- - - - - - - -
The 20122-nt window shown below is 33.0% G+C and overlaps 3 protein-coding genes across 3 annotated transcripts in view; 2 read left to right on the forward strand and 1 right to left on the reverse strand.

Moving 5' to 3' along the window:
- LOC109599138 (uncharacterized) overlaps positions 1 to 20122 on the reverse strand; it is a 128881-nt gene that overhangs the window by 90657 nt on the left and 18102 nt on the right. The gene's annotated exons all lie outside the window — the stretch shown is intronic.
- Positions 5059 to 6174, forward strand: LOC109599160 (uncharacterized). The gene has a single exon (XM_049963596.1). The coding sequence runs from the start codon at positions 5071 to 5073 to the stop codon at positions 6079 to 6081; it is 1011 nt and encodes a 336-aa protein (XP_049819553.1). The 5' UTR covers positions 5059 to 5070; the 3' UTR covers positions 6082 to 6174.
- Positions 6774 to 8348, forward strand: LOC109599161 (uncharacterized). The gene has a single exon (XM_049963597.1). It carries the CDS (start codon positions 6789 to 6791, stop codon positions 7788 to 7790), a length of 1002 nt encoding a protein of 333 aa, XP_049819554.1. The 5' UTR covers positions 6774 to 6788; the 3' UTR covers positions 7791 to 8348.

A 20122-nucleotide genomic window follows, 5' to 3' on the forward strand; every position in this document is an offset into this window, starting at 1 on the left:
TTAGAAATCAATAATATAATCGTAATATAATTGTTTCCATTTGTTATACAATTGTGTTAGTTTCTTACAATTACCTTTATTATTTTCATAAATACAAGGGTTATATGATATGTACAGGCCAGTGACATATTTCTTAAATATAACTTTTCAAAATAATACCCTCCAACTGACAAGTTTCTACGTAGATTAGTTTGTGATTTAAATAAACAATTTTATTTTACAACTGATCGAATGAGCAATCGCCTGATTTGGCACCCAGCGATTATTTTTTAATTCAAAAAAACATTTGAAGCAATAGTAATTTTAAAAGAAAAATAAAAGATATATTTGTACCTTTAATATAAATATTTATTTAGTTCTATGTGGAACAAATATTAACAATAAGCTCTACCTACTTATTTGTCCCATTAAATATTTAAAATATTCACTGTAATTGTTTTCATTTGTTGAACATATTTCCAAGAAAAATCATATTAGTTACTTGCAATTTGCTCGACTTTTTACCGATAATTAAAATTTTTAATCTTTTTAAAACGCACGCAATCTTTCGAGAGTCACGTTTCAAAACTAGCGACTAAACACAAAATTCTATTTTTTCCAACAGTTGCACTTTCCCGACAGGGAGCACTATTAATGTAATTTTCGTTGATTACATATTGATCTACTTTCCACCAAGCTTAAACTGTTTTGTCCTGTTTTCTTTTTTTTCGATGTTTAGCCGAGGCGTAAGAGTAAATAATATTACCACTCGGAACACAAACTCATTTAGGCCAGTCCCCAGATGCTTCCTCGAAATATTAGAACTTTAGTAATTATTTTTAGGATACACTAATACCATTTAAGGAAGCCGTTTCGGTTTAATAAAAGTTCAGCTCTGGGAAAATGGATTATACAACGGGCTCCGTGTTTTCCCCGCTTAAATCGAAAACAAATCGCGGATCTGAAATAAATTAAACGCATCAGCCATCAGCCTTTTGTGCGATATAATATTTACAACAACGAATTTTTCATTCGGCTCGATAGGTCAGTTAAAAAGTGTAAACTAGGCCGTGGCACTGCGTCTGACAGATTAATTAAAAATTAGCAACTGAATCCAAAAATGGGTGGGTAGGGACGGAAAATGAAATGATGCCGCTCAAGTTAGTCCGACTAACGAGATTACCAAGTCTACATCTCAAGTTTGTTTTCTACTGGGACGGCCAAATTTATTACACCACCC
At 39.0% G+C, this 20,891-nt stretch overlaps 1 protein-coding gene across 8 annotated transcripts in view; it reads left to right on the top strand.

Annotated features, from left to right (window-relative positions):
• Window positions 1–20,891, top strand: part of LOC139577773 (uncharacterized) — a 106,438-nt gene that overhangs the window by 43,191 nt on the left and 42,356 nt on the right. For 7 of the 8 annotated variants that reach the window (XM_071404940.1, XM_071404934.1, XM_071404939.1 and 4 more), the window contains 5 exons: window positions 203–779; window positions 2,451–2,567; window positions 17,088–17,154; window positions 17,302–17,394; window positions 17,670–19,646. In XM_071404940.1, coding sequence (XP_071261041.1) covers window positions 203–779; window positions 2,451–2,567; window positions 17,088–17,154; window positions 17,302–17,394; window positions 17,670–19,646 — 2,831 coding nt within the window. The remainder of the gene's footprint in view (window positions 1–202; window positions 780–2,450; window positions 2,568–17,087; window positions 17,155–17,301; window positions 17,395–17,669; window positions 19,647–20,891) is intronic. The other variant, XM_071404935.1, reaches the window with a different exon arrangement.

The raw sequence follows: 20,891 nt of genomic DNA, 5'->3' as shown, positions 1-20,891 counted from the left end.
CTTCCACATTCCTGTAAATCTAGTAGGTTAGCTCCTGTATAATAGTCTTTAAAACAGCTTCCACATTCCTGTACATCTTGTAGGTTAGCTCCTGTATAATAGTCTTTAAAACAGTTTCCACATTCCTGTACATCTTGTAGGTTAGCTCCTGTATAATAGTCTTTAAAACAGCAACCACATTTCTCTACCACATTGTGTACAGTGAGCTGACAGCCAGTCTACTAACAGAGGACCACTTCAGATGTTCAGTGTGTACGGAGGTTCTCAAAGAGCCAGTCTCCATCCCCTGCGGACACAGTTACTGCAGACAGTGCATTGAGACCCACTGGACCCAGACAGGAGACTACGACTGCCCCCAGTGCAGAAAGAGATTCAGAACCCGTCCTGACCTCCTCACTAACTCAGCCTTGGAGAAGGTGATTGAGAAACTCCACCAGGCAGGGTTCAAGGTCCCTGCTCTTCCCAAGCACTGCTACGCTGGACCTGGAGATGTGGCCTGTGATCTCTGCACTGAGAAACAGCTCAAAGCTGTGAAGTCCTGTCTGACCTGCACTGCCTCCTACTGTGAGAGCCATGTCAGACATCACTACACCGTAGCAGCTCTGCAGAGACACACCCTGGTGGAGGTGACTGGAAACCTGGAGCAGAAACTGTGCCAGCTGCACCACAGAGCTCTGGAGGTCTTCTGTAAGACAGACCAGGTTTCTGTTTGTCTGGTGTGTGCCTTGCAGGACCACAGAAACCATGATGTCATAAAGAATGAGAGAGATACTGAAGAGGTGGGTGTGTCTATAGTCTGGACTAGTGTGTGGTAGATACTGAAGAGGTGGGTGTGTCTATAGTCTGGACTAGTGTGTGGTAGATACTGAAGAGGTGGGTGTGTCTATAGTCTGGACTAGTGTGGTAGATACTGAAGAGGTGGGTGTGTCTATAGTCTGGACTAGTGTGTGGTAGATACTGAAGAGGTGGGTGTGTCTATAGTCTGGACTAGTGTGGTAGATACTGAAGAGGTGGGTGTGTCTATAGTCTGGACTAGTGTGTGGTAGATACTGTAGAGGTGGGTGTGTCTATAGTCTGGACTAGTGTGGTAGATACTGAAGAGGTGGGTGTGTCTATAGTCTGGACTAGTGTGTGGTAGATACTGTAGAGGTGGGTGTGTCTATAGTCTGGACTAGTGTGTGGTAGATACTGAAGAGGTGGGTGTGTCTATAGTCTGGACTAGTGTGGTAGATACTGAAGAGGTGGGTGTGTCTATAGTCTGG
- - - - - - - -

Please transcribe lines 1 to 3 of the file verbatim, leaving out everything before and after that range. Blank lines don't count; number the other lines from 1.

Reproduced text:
The 20122-nt window shown below is 33.0% G+C and overlaps 3 protein-coding genes across 3 annotated transcripts in view; 2 read left to right on the forward strand and 1 right to left on the reverse strand.

Moving 5' to 3' along the window:
- LOC109599138 (uncharacterized) overlaps positions 1 to 20122 on the reverse strand; it is a 128881-nt gene that overhangs the window by 90657 nt on the left and 18102 nt on the right. The gene's annotated exons all lie outside the window — the stretch shown is intronic.